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I'm about to start a project regarding Fraud Detection in Insurance but there is no dependant variable to train the model and classify it.

Please provide the algorithms that I can use to detect Fraud in both Auto and Health insurance industry.

Thanks in advance!

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  • $\begingroup$ I understand it could be a business constraints, but it seems like a supervised problem naturally. Just assume the ML is a very smart person very good at sorting things. So you want that person to tell you what records are possibly fraud, without telling her how you would define as fraud. If you have ways to verify, then you can probably collect data for learning. If you have no ways to verify... hum.. not sure how you can optimize your model $\endgroup$ – The Lyrist Jan 22 at 18:30
  • $\begingroup$ Thanks for your answer! Sure, it's a supervised problem at the origin. But when you look at Credit Card Fraud detection they use Isolation Forest to detect anomalies in the database, it's unsupervised. Is there any method (semi-supervised for example) to detect fraud in insurance Claims? $\endgroup$ – Soufiane Sabiri Jan 22 at 20:05
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Fraud, by definition, is a supervised concept.

No unsupervised algorithm will reliably detect this. At best you'll get some suspicious cases with unsupervised approaches such as anomaly detection.

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  • $\begingroup$ Yes I know... But the problem is, there is no Fraud/Not Fraud data in the database. Can we create a Decision Tree manually? If we know what variables are contributing to Fraud Detection... $\endgroup$ – Soufiane Sabiri Jan 23 at 9:57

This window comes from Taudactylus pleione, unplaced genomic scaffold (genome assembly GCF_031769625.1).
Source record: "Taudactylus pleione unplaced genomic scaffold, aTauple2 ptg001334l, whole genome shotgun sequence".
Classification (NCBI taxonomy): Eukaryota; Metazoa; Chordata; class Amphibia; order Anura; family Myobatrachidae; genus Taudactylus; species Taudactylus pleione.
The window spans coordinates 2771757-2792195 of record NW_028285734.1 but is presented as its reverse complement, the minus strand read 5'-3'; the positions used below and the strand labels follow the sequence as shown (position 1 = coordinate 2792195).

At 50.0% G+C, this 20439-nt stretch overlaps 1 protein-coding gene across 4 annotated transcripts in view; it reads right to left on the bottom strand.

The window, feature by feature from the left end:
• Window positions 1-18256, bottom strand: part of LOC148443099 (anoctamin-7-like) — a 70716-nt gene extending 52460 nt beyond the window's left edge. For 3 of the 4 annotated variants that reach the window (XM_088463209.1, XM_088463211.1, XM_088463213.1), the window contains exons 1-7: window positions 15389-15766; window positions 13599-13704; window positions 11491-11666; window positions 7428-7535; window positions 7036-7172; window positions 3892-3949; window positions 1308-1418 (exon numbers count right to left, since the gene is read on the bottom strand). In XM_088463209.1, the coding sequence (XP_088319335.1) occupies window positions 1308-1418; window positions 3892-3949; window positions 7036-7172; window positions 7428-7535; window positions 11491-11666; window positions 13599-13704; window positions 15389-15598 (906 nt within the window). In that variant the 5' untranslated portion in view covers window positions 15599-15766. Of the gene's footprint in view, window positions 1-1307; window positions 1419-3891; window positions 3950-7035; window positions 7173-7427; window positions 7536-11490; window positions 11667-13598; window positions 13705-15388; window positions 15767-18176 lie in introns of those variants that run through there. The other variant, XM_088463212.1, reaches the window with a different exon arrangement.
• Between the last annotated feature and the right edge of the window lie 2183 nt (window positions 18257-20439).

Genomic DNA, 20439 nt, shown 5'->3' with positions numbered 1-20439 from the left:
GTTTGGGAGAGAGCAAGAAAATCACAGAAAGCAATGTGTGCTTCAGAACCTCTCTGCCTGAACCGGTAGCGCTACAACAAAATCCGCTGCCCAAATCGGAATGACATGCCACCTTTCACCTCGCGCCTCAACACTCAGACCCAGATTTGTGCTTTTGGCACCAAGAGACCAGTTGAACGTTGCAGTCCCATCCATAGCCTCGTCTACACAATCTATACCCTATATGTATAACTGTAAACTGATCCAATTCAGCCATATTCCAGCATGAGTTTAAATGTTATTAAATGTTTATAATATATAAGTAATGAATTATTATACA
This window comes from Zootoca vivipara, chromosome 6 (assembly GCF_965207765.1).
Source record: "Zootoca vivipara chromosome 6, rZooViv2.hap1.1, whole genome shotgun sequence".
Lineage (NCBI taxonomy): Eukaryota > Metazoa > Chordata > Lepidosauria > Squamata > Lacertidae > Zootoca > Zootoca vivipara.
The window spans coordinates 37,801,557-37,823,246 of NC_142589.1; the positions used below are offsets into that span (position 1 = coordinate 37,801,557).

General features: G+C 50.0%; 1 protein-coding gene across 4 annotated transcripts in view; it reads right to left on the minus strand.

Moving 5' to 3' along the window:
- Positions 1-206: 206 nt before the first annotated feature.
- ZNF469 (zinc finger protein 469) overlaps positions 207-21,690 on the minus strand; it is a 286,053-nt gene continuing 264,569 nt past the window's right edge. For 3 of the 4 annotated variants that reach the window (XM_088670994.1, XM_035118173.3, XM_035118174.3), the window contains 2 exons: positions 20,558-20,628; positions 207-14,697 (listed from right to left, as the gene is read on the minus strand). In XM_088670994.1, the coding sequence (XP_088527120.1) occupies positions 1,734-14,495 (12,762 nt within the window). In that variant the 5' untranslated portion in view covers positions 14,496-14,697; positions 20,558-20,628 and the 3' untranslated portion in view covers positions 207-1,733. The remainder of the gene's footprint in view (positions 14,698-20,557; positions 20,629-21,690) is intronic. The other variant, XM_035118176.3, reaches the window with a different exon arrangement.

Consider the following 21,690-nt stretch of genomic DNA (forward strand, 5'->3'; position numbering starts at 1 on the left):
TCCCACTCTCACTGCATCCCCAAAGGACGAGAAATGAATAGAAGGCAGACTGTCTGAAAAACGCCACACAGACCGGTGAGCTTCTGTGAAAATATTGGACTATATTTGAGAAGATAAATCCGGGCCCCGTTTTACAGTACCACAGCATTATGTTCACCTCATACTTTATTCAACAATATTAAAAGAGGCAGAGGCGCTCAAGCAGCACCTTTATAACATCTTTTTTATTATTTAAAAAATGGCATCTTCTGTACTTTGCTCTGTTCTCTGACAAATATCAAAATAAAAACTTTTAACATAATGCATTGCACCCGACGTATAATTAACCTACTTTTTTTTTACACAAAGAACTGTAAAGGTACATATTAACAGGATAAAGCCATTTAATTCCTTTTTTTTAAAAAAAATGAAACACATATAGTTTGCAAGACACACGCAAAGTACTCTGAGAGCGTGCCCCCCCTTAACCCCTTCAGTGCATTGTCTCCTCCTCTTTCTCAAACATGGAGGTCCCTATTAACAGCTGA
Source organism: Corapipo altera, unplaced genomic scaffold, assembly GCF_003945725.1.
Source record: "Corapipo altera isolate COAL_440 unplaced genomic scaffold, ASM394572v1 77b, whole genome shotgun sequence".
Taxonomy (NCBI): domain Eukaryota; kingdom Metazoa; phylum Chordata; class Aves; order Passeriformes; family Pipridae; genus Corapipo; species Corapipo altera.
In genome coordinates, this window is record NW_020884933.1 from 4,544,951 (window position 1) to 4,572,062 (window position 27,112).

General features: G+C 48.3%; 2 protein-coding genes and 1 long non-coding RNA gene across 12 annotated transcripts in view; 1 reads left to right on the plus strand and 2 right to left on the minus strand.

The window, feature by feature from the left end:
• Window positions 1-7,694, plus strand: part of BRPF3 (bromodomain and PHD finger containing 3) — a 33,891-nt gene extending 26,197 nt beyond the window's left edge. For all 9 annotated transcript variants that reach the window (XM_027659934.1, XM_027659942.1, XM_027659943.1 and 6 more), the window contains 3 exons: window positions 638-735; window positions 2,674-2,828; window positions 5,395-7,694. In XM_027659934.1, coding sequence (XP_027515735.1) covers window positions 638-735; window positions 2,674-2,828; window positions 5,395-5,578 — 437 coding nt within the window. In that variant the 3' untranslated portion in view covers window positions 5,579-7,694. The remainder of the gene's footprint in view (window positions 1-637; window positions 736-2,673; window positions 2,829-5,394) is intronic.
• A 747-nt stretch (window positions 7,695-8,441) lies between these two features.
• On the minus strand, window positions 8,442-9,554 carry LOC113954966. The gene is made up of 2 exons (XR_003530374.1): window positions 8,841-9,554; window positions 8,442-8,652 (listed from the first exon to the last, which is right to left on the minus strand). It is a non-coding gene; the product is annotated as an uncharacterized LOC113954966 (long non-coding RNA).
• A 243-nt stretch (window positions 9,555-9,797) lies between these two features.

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    $\begingroup$ Well. The algorithm is not going to come up with a definition of fraud for you. It's more likely to split the data into women vs. men. Unsupervised learning can't do magic... $\endgroup$ – Anony-Mousse Jan 23 at 23:08
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Usually it is a binary classification problem, i.e. supervised learning. One thing to take into account in these projects is the imbalance betweeen FRAUD - NO FRAUD labels, being the former instance much less frequent. But with no labels, I would start by doing some feature engineering and applying PCA, to check the existance of instances getting slightly away.

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  • $\begingroup$ Thanks a lot for your answer! PCA is used to reduce dimensionality, right? So you are suggesting reducing the dimensions to - let's say - 4. Then what do we do next? Can we apply PCA to hetorogenous data knowing that not all variables are quantitative... I will give it a try and let you know... $\endgroup$ – Soufiane Sabiri Jan 23 at 9:54
  • $\begingroup$ Hi again, I have tried to apply PCA (sklearn) to the heterogenous dataset but as expected it didn't work... because the values must be quantitative... Is there any approach to solve this issue? Or maybe a method to convert qualitative variables to quantitative? $\endgroup$ – Soufiane Sabiri Jan 23 at 11:10
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Autoencoder can be used for finding anomalies (via the reconstruction error) and therefore are also applied in fraud detection. One example with the goal to detect accounting fraud with autoencoder is this paper: Detection of Anomalies in Large Scale Accounting Data using Deep Autoencoder Networks

However, you need some way to validate the results you get from this approach. If you have no labeled data at all, someone with expertise would need to look at the anomalies detected to check if they are really fraud or not.

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  • $\begingroup$ Ok sir, I will try autoencoders. $\endgroup$ – Soufiane Sabiri Feb 8 at 0:25
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I think clustering techniques can be applied here.

Think of it this way, the fraud points will most likely not be part of any clusters as the majority of points will not be fraud.

Check out Local Outlier Factor, you will get an idea.

Also if you have the labels beforehand, run the unsupervised algorithm and then see how well it catches the fraud cases(outliers).

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  • $\begingroup$ Thanks for your answer, I will look into that! $\endgroup$ – Soufiane Sabiri Feb 8 at 0:25

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